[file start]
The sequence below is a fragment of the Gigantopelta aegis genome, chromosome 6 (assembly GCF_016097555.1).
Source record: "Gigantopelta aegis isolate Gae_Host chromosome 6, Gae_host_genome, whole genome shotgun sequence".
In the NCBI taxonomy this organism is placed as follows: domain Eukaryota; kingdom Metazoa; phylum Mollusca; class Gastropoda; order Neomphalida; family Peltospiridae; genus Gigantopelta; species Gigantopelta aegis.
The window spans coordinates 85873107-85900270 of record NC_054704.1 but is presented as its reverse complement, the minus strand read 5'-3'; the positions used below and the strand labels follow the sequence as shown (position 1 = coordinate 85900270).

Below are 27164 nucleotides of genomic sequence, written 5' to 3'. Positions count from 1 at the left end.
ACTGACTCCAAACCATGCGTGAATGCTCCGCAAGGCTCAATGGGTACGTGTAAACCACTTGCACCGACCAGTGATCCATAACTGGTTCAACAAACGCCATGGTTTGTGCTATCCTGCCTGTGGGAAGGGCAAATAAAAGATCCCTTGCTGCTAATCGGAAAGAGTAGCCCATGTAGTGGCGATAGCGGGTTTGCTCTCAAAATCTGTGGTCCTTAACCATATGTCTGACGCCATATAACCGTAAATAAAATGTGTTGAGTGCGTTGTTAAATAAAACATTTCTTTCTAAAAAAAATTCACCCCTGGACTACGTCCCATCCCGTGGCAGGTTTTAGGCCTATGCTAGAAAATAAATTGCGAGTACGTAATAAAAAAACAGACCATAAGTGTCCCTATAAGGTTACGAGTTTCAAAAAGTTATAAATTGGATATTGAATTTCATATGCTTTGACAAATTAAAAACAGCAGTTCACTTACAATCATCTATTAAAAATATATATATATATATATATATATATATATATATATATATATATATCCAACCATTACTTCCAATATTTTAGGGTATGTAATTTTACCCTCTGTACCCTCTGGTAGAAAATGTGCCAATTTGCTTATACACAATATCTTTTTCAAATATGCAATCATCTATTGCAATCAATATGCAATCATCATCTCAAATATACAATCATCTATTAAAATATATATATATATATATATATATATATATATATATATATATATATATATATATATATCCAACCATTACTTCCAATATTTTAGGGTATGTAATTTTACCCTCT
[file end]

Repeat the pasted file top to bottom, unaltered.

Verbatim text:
The sequence below is a fragment of the Gigantopelta aegis genome, chromosome 6 (assembly GCF_016097555.1).
Source record: "Gigantopelta aegis isolate Gae_Host chromosome 6, Gae_host_genome, whole genome shotgun sequence".
In the NCBI taxonomy this organism is placed as follows: domain Eukaryota; kingdom Metazoa; phylum Mollusca; class Gastropoda; order Neomphalida; family Peltospiridae; genus Gigantopelta; species Gigantopelta aegis.
The window spans coordinates 85873107-85900270 of record NC_054704.1 but is presented as its reverse complement, the minus strand read 5'-3'; the positions used below and the strand labels follow the sequence as shown (position 1 = coordinate 85900270).

Below are 27164 nucleotides of genomic sequence, written 5' to 3'. Positions count from 1 at the left end.
ACTGACTCCAAACCATGCGTGAATGCTCCGCAAGGCTCAATGGGTACGTGTAAACCACTTGCACCGACCAGTGATCCATAACTGGTTCAACAAACGCCATGGTTTGTGCTATCCTGCCTGTGGGAAGGGCAAATAAAAGATCCCTTGCTGCTAATCGGAAAGAGTAGCCCATGTAGTGGCGATAGCGGGTTTGCTCTCAAAATCTGTGGTCCTTAACCATATGTCTGACGCCATATAACCGTAAATAAAATGTGTTGAGTGCGTTGTTAAATAAAACATTTCTTTCTAAAAAAAATTCACCCCTGGACTACGTCCCATCCCGTGGCAGGTTTTAGGCCTATGCTAGAAAATAAATTGCGAGTACGTAATAAAAAAACAGACCATAAGTGTCCCTATAAGGTTACGAGTTTCAAAAAGTTATAAATTGGATATTGAATTTCATATGCTTTGACAAATTAAAAACAGCAGTTCACTTACAATCATCTATTAAAAATATATATATATATATATATATATATATATATATATATATATATATCCAACCATTACTTCCAATATTTTAGGGTATGTAATTTTACCCTCTGTACCCTCTGGTAGAAAATGTGCCAATTTGCTTATACACAATATCTTTTTCAAATATGCAATCATCTATTGCAATCAATATGCAATCATCATCTCAAATATACAATCATCTATTAAAATATATATATATATATATATATATATATATATATATATATATATATATATATATATATCCAACCATTACTTCCAATATTTTAGGGTATGTAATTTTACCCTCT